The Lent Experiment

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Many highlight the 9th March through to the 23rd April in their calendars with bright colours and exclamation marks, preparing for Lent. The Wessex Scene explores this weird and wonderful tradition that is to Easter what Advent is to Christmas.

The basic concept of Lent, giving something up for forty days, is rewarded with sweet success afterwards: the first bites of milky, melting chocolate after six weeks of struggle. Many people around the UK will soon tick off the first day of six weeks of temptation.

We all know the deal: think of a vice of yours and totally give it up between Ash Wednesday and Good Friday. It is an act of self-denial and penitence, a way to provide space for reflection and praying to get closer to God, although Lent is not traditionally mentioned in the Bible.

Interestingly, Lent has taken a different turn in the 21st century, transforming the religious act into a secular, cultural event. Since the 9th century, restrictions regarding Lenten fasting have become less severe.

As a result, the occasion is today more relaxed in Western Europe and has come to focus less on ‘spiritual self-improvement’ and to instead entail giving up modern vices, such as Facebook and watching TV. In 2009, Italian Catholic bishops urged people to give up texting and iPods to stop virtual social interaction.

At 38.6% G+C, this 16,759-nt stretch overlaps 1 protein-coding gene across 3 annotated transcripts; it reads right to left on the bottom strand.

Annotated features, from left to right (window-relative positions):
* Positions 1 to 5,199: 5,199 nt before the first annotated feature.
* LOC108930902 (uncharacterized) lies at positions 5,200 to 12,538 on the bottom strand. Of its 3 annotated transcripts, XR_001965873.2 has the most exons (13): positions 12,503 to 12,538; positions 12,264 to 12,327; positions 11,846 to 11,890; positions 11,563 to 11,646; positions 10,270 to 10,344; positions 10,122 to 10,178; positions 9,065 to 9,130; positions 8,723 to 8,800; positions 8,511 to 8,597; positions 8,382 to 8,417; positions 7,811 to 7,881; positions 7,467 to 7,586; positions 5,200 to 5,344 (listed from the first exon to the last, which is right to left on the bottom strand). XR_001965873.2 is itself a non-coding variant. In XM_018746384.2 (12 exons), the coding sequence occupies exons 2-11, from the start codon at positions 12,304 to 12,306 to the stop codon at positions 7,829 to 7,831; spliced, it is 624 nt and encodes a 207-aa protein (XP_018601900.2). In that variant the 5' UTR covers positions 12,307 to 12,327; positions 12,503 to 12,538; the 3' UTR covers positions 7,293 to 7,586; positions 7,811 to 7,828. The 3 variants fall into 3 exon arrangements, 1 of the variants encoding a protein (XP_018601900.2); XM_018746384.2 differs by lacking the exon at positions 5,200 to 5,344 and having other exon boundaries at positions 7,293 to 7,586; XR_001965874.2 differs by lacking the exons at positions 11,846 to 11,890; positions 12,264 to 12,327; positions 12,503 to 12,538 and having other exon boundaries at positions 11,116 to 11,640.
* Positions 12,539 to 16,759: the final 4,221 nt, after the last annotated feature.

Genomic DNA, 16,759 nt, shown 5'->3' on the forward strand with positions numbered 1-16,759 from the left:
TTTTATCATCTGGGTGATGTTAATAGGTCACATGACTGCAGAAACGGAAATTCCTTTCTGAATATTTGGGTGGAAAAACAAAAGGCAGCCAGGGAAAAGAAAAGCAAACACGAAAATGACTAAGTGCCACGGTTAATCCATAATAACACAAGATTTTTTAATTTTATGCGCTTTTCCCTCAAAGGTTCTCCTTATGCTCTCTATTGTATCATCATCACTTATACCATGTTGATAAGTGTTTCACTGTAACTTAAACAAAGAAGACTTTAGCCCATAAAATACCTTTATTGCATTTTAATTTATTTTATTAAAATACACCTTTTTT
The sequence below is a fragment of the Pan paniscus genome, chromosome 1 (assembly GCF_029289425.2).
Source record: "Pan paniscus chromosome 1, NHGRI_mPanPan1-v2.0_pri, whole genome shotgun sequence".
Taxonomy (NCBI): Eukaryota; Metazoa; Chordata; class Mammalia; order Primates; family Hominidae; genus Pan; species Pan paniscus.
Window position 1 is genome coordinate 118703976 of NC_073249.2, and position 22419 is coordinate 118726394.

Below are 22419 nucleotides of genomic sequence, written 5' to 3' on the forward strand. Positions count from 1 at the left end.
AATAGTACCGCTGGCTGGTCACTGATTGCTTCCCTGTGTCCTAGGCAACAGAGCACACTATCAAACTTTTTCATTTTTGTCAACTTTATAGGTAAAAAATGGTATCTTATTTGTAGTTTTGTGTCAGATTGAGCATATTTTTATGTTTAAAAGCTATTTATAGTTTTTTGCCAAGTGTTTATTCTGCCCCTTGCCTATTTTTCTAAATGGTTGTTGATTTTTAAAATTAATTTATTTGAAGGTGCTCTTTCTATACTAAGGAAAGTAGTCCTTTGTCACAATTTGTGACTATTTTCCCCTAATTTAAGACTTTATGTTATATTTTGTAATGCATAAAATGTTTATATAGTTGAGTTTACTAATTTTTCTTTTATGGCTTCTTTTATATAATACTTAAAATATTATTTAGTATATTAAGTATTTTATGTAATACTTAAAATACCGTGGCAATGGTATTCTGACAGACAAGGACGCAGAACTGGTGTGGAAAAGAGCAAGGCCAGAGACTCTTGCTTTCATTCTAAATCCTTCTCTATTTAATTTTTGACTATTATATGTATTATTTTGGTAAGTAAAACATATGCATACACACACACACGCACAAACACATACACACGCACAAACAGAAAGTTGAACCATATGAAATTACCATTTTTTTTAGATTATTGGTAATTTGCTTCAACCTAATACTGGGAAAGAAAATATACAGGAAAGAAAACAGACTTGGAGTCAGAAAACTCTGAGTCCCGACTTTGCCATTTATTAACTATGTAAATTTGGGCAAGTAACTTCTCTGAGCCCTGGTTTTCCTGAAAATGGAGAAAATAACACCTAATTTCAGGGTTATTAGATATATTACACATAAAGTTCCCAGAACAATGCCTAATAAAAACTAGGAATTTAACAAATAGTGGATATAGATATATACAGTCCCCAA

As we all know, Lent is the time for personal challenge and self-improvement. It is up to each and one to find a vice and face the hardest temptations when taking it away. Giving up junk food, crunchy crisps, alcohol and smoking are some common ideas, whereas Christians would give something up alongside reading scriptures or giving to charity. Amusingly, Prince Charles is said to have given up lunch for Lent in 2000, a curious way to battle maybe an unhealthy problem of his.

Food, however, is only one of many things to give up. People who want to challenge, and maybe change, their lifestyles look for other vices. Addiction to porn, online shopping and buying Lottery tickets are some slightly more serious vices one can deal with.

Another Lent challenge is to change personal traits one is not happy with. On the Internet, we can read of people wanting to get rid of their ‘always quitting’ attitudes. To go without make-up or to get more comfortable without it is another clever Lent choice. Author Susie Boyt gave up her small talk about other people in 2003, not wanting to be remembered as the one who ‘never forgot a grudge’ at her funeral.

A friend of a student interviewed is said to have given up spoons and trousers (not ideal for boys!). Imagine the difficulties with soup, cereal and porridge – even stirring a cup of tea! And by not wearing trousers, the washing pile must have expanded rapidly. Even though spoons and trousers are not vices, it shows that Lent can also be a fun project.

The student revealed that her choice for taking part in Lent derives from “the appreciation to be had when Easter comes and the chocolate, the lunch or the online shopping button is in front of you. It is astonishing how these common, every-day things can suddenly seem so heavenly”.

“After Lent”, she said, “normal things are so much more appreciated”. With no mention of religion, is this answer an indication that Lent is becoming less about getting closer to God and more about giving up modern day vices?

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